Effect of Applied Stress and Temperature on Residual Stresses Induced by Peening Surface Treatments in Alloy 600
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In this study, the effects of applied tensile stress and temperature on laser shock peening (LSP) and cavitation shotless peening (CSP)-induced compressive residual stresses were investigated using neutron and x-ray diffraction. Residual stresses on the surface, measured in situ, were lower than the applied stress in LSP- and CSP-treated Alloy 600 samples (2 mm thick). The residual stress averaged over the volume was similar to the applied stress. Compressive residual stresses on the surface and balancing tensile stresses in the interior relax differently due to hardening induced by LSP. Ex situ residual stress measurements, using XRD, show that residual stresses relaxed as the applied stress exceeded the yield strength of the LSP- and CSP-treated Alloy 600. Compressive residual stresses induced by CSP and LSP decreased by 15-25% in magnitude, respectively, on exposure to 250-450 °C for more than 500 h with 10-11% of relaxation occurring in the first few hours. Further, 80% of the compressive residual stresses induced by LSP and CSP treatments in Alloy 600 were retained even after long-term aging at 350 °C for 2400 h.
Keywordscavitation jet peening laser shock peening non-ferrous metals residual stress surface treatments x-ray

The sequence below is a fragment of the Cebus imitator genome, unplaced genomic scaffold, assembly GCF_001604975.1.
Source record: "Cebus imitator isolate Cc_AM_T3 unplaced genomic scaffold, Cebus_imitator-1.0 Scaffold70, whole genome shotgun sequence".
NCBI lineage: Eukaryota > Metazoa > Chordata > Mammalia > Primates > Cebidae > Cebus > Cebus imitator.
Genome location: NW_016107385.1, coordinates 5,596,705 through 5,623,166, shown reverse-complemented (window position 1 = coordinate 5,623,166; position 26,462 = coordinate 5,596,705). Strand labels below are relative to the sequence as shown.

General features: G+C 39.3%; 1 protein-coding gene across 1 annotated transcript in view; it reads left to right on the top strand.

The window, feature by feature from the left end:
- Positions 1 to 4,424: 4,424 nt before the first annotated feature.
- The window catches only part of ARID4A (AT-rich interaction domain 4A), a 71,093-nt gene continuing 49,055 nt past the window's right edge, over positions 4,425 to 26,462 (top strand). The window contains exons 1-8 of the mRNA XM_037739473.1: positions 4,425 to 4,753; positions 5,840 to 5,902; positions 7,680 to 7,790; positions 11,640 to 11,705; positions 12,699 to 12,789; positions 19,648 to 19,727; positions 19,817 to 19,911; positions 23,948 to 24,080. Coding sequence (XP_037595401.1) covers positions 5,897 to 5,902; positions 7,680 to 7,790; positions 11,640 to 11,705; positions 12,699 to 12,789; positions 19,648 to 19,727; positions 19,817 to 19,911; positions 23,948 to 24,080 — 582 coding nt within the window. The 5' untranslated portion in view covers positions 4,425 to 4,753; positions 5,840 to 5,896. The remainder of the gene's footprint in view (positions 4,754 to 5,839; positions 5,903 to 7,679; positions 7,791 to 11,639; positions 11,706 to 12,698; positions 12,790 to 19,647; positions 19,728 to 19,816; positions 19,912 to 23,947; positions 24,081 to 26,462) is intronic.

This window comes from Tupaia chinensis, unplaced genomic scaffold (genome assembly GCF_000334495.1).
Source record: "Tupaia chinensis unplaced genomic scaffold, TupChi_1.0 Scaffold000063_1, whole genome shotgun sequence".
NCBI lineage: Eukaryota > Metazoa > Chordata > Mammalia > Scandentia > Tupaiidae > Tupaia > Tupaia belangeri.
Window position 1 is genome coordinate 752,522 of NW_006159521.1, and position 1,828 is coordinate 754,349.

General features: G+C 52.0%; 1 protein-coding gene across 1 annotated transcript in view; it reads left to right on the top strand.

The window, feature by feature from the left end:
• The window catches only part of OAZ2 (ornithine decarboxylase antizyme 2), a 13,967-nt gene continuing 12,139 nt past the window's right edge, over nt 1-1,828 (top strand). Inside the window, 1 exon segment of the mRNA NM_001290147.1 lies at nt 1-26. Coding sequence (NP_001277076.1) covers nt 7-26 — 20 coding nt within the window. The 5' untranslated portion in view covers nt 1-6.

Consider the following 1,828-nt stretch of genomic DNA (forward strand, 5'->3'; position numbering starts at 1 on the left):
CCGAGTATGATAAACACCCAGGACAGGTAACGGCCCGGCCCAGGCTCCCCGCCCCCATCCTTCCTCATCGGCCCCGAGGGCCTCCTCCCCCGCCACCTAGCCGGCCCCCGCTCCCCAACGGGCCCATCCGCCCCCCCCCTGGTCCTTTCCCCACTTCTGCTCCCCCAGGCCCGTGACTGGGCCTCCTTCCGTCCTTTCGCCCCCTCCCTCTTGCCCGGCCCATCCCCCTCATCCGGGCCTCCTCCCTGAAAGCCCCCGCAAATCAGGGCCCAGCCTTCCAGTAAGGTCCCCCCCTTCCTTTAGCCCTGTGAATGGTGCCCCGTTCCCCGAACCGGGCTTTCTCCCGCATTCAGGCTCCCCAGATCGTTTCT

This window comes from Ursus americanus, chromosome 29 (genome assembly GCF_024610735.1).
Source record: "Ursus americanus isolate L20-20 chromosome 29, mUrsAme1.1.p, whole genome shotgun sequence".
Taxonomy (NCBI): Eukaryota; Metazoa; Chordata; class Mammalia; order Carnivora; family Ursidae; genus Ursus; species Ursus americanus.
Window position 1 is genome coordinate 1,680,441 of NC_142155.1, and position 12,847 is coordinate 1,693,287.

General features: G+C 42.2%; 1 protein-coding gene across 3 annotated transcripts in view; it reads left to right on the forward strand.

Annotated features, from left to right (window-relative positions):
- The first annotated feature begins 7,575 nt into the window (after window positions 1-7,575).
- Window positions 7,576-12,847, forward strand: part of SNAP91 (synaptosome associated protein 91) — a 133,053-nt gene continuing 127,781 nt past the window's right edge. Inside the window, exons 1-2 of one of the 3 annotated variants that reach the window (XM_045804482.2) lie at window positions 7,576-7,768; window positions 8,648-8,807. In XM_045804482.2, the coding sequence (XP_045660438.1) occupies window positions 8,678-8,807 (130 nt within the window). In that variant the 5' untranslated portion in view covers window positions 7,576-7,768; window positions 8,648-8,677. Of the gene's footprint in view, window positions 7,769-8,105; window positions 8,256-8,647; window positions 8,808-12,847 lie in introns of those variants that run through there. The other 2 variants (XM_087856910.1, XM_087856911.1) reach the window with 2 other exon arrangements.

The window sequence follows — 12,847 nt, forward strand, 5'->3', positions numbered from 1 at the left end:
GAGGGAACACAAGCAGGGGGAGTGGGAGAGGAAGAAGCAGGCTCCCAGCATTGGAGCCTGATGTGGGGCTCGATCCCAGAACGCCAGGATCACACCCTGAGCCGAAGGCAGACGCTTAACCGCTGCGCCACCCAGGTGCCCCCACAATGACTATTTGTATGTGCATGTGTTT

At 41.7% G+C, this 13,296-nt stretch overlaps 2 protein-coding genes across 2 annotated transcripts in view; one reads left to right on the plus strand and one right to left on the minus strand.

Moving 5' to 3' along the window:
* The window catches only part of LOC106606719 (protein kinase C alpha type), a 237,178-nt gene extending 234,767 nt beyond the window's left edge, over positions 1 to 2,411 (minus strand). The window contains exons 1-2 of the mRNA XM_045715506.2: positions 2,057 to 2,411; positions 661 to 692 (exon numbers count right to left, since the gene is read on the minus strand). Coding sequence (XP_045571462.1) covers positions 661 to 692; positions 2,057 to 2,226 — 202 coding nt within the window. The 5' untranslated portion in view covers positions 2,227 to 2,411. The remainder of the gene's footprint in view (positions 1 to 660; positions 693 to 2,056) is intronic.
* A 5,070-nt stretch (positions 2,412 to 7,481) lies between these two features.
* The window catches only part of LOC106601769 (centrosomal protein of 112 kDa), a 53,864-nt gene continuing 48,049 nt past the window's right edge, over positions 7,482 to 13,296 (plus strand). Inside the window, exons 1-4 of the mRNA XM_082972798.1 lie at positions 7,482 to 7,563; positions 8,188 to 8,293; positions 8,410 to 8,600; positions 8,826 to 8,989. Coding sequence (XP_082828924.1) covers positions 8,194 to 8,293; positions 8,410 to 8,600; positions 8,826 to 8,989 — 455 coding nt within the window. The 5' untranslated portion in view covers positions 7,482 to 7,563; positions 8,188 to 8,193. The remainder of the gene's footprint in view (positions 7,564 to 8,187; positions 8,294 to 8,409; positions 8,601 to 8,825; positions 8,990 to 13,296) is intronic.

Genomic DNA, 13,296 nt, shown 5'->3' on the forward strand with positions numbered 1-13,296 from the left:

We acknowledge the support of the Center for Neutron Research, National Institute of Standards and Technology, U.S. Department of Commerce, in providing the neutron research facilities used in this work. The authors are grateful for financial support of this research by the Nuclear Energy University Program (NEUP) of the US Department of Energy Contract #102835 issued under Prime Contract DE-AC07-05ID14517 to Battelle Energy Alliance, LLC. We also gratefully acknowledge the contribution of the State of Ohio, Department of Development and Third Frontier Commission, which provided funding in support of “Ohio Center for Laser Shock Processing for Advanced Materials and Devices” equipment in the Center that was used in this work. The authors would also like to thank Professor Hitoshi Soyama and Dr. Osamu Takakuwa at Tohoku University for the CSP-treating Alloy 600 samples. Any opinions, findings, conclusions, or recommendations expressed in these documents are those of the author(s) and do not necessarily reflect the views of the DOE or the State of Ohio, Department of Development.
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